Guest contributor: Valerie Sayers
categories: Cocktail Hour / Reading Under the Influence
Comments Off on Baseball, Joe Dimaggio, and Pacifism: Colbert, How Can You Resist?
Really? Joe DiMaggio? Another WWII novel?
I know. Like everything I write, this new novel, The Powers, just followed me around and insisted on being written till it wore down my resistance. It started during a conversation my then-draft-age sons were having about the Iraq War and whether they could in good conscience claim C.O. status. That topic led us to WWII, the one war we collectively tend to think of as the “good war,” which led me to think about 1941.
So what’s the connection between baseball, photography, and pacifism?
DiMaggio’s 1941 hitting streak remains one of the greatest feats ever, equal parts psychological will and physical bravado. I was interested in the way a whole country trying to decide the right thing could project their ideas of a hero onto a single man’s shoulders (which hurt very badly that summer). Everyone made Joe such a Superman that I gave him the power to foretell the future (there are a lot of quasi-magical powers floating through the book). Walker Evans’s subway photos are another kind of witness to the weariness of ordinary folks during those pre-war years. And finally I was interested in the way pacifists maintained their sanity as they took in the news from Europe, and how they tried to be witnesses, and heroes, and mostly failed.
How are all those photos in the book supposed to work?
The prose is the primary narrative, the photos another, parallel way of seeing. They’re almost all portraits, some of New Yorkers on the subway or on job sites, some of passengers on the SS St. Louis, fleeing Germany (nearly all the passengers on the St. Louis were refused entry in Havana, and Roosevelt refused to intervene to grant them entry to the U.S.). It was important to me that the images of the refugees not portray them as stereotypical victims, so many of the photos are joyful: the final image shows a couple of handsome young guys roller-skating on the deck of the St. Louis.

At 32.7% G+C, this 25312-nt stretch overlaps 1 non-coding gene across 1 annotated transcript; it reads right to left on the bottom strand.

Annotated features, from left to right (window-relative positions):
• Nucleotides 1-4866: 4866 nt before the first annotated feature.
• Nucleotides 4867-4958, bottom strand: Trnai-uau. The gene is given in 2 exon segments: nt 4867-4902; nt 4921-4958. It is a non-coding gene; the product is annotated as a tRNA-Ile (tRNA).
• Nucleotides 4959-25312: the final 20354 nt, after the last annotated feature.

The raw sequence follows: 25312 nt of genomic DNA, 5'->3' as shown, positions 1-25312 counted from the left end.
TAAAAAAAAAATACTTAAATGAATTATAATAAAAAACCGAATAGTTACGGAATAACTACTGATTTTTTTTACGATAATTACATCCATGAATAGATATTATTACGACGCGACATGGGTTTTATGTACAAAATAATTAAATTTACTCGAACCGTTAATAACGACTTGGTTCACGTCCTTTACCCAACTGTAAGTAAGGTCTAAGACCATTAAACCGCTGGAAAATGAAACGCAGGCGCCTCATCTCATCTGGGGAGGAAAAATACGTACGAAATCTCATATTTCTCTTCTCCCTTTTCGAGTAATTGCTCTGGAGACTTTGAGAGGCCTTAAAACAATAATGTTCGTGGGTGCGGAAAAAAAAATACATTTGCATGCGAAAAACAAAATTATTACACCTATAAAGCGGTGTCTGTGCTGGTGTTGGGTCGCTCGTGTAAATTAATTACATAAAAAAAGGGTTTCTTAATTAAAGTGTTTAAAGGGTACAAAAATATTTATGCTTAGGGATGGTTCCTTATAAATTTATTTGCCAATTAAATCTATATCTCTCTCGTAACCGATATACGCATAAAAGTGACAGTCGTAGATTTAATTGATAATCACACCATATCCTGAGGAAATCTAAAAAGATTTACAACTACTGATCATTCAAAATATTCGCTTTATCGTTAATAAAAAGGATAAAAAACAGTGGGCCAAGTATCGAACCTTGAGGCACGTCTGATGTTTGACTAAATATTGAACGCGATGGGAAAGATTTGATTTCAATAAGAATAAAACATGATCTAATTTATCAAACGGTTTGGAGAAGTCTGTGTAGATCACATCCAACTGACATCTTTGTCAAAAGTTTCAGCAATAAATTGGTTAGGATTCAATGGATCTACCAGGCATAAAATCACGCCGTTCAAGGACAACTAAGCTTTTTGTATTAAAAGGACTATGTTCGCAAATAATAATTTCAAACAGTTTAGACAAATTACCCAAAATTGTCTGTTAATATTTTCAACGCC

Did writing the novel help you figure out your own position on pacifism?
No. It remains a moral quandary,but it’s one worth wrestling with. And meanwhile I did revel in some extraordinary photographs, and got to re-live a whole lot of swell baseball games, play by play.
What’s with you and Stephen Colbert?
You might say The Powers is a meditation on Colbert’s favorite subject, America. Plus, we’re both Catholics from South Carolina. In my trailer, I shamelessly beg for the Colbert bump. Are you listening, Stephen?
[Valerie Sayers’s new novel, The Powers, has just been published by Northwestern University Press. It’s about baseball, pacifism, and photography, and it’s set in the year 1941, the year of Joe DiMaggio’s famous hitting streak and Walker Evans’s surreptitious subway photos, the year isolationists and interventionists and pacifists duked it out. She teaches in the MFA writing program at Notre Dame.]